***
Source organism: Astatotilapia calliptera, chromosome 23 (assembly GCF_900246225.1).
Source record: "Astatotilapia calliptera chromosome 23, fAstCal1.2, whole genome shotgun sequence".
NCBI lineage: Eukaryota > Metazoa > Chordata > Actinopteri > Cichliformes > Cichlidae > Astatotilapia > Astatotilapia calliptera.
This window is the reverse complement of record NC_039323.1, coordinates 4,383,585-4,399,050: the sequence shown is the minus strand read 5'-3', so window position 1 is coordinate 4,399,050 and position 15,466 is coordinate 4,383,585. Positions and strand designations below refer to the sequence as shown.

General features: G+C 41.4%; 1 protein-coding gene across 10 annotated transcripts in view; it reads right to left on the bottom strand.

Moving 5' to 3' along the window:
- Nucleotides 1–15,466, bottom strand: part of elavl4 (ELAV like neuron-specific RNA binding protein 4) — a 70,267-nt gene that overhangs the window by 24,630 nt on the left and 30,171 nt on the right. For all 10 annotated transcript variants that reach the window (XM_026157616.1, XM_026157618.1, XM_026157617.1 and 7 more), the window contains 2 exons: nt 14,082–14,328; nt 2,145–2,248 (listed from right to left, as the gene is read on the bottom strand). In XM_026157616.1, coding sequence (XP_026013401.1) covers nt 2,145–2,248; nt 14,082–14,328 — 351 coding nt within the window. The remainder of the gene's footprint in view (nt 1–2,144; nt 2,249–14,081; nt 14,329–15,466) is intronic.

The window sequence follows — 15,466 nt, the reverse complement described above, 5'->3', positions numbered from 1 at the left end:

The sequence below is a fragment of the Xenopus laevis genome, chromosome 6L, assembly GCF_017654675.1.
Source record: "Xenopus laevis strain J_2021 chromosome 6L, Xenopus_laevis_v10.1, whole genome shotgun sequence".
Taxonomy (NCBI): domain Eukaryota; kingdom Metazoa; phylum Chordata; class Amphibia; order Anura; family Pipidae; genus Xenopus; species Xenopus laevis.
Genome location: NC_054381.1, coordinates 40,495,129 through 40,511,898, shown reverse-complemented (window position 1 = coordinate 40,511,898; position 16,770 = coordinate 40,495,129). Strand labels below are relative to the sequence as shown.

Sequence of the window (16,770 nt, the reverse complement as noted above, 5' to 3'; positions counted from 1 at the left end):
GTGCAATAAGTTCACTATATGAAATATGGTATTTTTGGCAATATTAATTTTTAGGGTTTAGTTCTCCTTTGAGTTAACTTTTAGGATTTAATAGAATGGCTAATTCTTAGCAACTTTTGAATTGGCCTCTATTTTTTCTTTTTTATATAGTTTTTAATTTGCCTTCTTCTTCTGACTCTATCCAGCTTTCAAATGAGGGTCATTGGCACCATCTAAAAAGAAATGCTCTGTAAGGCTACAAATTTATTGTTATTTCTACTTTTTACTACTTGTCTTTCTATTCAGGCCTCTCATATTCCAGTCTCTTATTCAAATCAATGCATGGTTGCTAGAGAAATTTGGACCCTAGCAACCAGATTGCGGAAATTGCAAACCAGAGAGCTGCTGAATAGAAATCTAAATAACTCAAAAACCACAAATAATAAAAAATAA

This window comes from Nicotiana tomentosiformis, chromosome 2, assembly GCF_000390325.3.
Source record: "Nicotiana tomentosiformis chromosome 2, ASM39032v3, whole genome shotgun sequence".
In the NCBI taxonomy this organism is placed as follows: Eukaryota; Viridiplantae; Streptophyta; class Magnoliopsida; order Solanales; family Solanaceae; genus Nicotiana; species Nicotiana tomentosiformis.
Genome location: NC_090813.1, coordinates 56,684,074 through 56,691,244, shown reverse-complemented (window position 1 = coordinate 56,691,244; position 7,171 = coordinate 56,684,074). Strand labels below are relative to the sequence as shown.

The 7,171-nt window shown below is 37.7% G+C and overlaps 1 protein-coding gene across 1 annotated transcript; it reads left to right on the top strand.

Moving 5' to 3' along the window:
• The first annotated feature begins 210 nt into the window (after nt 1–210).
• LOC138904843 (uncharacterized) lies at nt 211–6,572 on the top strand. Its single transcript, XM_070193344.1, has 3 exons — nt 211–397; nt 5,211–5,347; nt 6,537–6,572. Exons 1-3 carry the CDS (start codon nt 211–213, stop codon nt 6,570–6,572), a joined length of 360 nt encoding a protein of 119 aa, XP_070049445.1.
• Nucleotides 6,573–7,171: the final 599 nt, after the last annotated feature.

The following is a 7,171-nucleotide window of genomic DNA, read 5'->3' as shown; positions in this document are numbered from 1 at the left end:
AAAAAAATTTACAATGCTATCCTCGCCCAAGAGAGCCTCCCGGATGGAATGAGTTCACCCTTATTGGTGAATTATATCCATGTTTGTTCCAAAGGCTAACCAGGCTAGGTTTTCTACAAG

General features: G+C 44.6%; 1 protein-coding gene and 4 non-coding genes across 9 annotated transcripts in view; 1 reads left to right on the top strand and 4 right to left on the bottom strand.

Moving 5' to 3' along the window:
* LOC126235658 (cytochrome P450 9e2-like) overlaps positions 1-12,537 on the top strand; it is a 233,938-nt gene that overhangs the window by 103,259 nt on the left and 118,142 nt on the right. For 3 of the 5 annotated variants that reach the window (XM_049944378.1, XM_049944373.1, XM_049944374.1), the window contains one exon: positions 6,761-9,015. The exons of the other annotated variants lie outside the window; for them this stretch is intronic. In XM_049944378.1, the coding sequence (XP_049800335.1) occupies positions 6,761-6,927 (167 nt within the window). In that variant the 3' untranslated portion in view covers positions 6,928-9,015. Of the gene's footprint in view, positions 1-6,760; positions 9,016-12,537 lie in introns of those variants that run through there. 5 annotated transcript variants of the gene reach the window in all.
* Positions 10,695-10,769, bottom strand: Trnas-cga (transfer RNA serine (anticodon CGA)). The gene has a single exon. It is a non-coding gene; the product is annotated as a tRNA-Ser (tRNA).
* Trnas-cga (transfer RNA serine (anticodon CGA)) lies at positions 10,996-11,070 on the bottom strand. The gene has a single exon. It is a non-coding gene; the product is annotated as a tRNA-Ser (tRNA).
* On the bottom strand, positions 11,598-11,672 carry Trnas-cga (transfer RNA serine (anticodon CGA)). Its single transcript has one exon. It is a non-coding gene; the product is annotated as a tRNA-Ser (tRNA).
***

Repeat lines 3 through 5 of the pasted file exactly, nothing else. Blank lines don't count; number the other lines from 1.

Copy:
NCBI lineage: Eukaryota > Metazoa > Chordata > Actinopteri > Cichliformes > Cichlidae > Astatotilapia > Astatotilapia calliptera.
This window is the reverse complement of record NC_039323.1, coordinates 4,383,585-4,399,050: the sequence shown is the minus strand read 5'-3', so window position 1 is coordinate 4,399,050 and position 15,466 is coordinate 4,383,585. Positions and strand designations below refer to the sequence as shown.

General features: G+C 41.4%; 1 protein-coding gene across 10 annotated transcripts in view; it reads right to left on the bottom strand.